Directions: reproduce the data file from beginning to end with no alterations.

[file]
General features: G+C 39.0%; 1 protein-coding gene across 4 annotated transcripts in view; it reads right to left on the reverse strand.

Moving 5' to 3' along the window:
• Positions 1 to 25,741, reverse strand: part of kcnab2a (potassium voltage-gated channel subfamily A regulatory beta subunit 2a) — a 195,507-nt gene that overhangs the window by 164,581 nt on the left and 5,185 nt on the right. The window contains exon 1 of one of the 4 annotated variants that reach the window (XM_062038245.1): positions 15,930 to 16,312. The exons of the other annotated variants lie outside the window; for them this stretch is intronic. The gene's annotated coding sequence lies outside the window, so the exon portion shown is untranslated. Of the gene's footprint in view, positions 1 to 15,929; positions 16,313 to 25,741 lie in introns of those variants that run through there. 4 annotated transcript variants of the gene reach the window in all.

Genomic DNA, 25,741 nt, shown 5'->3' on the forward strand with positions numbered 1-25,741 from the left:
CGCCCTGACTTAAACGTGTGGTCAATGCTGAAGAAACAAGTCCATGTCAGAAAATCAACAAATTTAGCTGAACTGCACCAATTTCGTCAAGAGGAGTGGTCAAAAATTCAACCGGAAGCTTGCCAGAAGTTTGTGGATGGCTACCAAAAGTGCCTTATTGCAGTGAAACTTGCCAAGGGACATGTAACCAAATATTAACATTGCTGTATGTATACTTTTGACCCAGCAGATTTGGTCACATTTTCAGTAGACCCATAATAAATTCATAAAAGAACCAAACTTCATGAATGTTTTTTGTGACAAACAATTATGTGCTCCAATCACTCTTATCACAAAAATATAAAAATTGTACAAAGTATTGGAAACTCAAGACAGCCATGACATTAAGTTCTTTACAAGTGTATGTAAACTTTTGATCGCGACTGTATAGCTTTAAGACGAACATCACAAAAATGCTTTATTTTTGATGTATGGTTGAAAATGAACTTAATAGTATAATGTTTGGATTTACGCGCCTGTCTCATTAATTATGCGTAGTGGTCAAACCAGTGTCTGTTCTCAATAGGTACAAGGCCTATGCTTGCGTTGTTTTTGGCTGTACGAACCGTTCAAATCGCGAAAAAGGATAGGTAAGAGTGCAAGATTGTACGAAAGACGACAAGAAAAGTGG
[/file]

General features: G+C 39.0%; 1 protein-coding gene across 4 annotated transcripts in view; it reads right to left on the reverse strand.

Moving 5' to 3' along the window:
• Positions 1 to 25,741, reverse strand: part of kcnab2a (potassium voltage-gated channel subfamily A regulatory beta subunit 2a) — a 195,507-nt gene that overhangs the window by 164,581 nt on the left and 5,185 nt on the right. The window contains exon 1 of one of the 4 annotated variants that reach the window (XM_062038245.1): positions 15,930 to 16,312. The exons of the other annotated variants lie outside the window; for them this stretch is intronic. The gene's annotated coding sequence lies outside the window, so the exon portion shown is untranslated. Of the gene's footprint in view, positions 1 to 15,929; positions 16,313 to 25,741 lie in introns of those variants that run through there. 4 annotated transcript variants of the gene reach the window in all.

Genomic DNA, 25,741 nt, shown 5'->3' on the forward strand with positions numbered 1-25,741 from the left:
CGCCCTGACTTAAACGTGTGGTCAATGCTGAAGAAACAAGTCCATGTCAGAAAATCAACAAATTTAGCTGAACTGCACCAATTTCGTCAAGAGGAGTGGTCAAAAATTCAACCGGAAGCTTGCCAGAAGTTTGTGGATGGCTACCAAAAGTGCCTTATTGCAGTGAAACTTGCCAAGGGACATGTAACCAAATATTAACATTGCTGTATGTATACTTTTGACCCAGCAGATTTGGTCACATTTTCAGTAGACCCATAATAAATTCATAAAAGAACCAAACTTCATGAATGTTTTTTGTGACAAACAATTATGTGCTCCAATCACTCTTATCACAAAAATATAAAAATTGTACAAAGTATTGGAAACTCAAGACAGCCATGACATTAAGTTCTTTACAAGTGTATGTAAACTTTTGATCGCGACTGTATAGCTTTAAGACGAACATCACAAAAATGCTTTATTTTTGATGTATGGTTGAAAATGAACTTAATAGTATAATGTTTGGATTTACGCGCCTGTCTCATTAATTATGCGTAGTGGTCAAACCAGTGTCTGTTCTCAATAGGTACAAGGCCTATGCTTGCGTTGTTTTTGGCTGTACGAACCGTTCAAATCGCGAAAAAGGATAGGTAAGAGTGCAAGATTGTACGAAAGACGACAAGAAAAGTGG